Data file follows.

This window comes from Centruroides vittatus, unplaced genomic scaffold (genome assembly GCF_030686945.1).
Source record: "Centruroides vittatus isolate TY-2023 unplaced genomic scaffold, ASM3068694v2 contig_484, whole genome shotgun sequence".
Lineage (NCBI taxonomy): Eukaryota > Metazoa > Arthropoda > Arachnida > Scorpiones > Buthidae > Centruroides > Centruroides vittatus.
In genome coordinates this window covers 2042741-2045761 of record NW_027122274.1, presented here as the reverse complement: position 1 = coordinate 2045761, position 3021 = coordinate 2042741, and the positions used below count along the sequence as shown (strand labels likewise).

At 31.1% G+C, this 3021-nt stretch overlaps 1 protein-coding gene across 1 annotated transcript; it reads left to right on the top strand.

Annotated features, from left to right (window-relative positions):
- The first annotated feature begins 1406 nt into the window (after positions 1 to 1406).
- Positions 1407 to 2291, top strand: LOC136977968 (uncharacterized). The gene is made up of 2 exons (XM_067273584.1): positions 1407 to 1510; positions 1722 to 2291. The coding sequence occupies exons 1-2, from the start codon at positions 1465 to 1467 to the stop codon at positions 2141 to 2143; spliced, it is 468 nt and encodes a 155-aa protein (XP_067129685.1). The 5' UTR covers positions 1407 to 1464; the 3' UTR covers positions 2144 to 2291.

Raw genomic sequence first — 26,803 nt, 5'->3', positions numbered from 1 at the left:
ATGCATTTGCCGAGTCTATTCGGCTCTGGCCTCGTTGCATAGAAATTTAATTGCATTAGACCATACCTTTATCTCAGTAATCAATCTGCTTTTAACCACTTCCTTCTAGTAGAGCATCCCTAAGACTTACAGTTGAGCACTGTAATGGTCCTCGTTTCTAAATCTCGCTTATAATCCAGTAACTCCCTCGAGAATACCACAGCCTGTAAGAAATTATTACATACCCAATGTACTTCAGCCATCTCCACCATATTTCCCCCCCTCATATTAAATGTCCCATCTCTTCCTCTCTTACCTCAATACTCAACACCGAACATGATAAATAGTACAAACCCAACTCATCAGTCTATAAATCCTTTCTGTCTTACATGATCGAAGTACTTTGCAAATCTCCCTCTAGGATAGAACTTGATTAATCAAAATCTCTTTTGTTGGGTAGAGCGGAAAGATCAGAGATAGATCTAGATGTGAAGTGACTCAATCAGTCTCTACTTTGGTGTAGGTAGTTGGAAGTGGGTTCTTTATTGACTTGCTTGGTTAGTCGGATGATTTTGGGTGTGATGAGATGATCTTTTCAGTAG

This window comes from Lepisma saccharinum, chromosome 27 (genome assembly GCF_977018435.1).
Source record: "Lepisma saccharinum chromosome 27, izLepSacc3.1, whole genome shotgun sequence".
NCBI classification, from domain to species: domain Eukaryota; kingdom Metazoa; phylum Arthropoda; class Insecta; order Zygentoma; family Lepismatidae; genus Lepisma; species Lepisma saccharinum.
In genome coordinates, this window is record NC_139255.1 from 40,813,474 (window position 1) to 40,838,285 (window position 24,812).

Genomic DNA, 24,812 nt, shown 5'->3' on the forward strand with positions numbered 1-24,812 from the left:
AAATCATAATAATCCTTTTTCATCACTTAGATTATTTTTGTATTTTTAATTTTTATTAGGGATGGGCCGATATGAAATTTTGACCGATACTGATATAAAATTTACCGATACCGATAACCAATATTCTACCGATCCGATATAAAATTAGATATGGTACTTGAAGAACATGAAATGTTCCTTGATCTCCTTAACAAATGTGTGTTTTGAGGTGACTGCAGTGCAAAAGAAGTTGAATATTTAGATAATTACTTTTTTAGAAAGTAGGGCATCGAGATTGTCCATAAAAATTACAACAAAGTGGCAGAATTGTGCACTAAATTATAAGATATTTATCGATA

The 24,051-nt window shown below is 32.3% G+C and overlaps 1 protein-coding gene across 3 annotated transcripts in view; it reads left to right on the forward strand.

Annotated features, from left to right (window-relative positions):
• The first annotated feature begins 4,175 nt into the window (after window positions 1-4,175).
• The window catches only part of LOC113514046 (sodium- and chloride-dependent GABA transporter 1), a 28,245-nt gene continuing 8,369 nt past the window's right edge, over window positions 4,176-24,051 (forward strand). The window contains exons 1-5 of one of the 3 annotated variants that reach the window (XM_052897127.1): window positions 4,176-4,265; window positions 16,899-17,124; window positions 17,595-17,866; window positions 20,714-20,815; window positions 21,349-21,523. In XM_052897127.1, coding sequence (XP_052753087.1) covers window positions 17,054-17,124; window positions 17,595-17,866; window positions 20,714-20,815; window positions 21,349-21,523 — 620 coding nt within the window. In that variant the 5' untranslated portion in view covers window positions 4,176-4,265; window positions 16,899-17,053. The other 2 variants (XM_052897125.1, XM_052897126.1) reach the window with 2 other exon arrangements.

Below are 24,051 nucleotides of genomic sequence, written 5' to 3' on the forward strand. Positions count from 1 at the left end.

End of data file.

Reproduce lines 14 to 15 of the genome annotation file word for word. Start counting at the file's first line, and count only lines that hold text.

In genome coordinates, this window is record NC_139255.1 from 40,813,474 (window position 1) to 40,838,285 (window position 24,812).

Genomic DNA, 24,812 nt, shown 5'->3' on the forward strand with positions numbered 1-24,812 from the left: